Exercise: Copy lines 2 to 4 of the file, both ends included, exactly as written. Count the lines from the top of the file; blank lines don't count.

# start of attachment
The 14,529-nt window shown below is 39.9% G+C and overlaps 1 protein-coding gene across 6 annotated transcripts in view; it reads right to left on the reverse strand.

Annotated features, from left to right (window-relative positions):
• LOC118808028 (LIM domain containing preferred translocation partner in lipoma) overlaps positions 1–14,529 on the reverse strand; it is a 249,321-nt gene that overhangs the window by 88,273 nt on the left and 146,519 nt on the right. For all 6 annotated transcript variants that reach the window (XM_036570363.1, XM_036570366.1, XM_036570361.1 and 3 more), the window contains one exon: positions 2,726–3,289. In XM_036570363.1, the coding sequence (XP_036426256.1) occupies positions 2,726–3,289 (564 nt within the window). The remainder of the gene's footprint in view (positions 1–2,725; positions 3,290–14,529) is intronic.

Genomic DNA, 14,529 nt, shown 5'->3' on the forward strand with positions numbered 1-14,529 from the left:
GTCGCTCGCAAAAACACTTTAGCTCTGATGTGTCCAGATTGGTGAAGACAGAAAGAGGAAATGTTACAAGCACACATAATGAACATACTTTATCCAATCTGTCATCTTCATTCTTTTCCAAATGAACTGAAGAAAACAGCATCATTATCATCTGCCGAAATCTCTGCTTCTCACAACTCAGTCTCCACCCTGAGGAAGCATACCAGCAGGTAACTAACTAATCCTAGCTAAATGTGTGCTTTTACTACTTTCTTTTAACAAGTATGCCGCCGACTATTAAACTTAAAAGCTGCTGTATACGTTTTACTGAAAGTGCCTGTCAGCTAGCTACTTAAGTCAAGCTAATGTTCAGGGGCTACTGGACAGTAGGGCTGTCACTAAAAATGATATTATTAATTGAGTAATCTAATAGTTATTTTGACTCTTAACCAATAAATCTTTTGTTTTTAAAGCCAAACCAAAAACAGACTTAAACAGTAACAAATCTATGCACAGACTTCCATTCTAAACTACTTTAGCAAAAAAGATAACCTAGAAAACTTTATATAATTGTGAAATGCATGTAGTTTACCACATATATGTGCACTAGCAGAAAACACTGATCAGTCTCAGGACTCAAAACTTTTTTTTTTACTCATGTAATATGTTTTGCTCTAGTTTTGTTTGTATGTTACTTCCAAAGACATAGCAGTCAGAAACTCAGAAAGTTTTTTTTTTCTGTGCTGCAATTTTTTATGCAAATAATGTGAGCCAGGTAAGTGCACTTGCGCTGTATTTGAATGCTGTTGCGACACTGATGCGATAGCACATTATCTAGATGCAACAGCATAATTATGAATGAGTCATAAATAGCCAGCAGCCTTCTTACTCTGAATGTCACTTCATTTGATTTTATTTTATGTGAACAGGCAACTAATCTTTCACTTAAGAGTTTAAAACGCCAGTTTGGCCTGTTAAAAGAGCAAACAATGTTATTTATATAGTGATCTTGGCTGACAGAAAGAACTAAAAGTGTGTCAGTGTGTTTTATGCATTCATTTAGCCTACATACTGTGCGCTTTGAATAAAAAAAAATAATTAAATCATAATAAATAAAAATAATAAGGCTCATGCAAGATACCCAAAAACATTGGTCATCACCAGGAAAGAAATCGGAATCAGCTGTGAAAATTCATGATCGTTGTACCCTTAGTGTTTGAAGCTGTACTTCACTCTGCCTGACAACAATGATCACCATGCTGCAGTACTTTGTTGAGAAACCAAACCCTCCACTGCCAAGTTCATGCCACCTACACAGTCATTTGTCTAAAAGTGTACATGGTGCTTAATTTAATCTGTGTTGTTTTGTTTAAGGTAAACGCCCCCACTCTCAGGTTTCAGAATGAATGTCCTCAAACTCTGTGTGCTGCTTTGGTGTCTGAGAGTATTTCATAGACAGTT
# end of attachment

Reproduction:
Annotated features, from left to right (window-relative positions):
• LOC118808028 (LIM domain containing preferred translocation partner in lipoma) overlaps positions 1–14,529 on the reverse strand; it is a 249,321-nt gene that overhangs the window by 88,273 nt on the left and 146,519 nt on the right. For all 6 annotated transcript variants that reach the window (XM_036570363.1, XM_036570366.1, XM_036570361.1 and 3 more), the window contains one exon: positions 2,726–3,289. In XM_036570363.1, the coding sequence (XP_036426256.1) occupies positions 2,726–3,289 (564 nt within the window). The remainder of the gene's footprint in view (positions 1–2,725; positions 3,290–14,529) is intronic.

Genomic DNA, 14,529 nt, shown 5'->3' on the forward strand with positions numbered 1-14,529 from the left: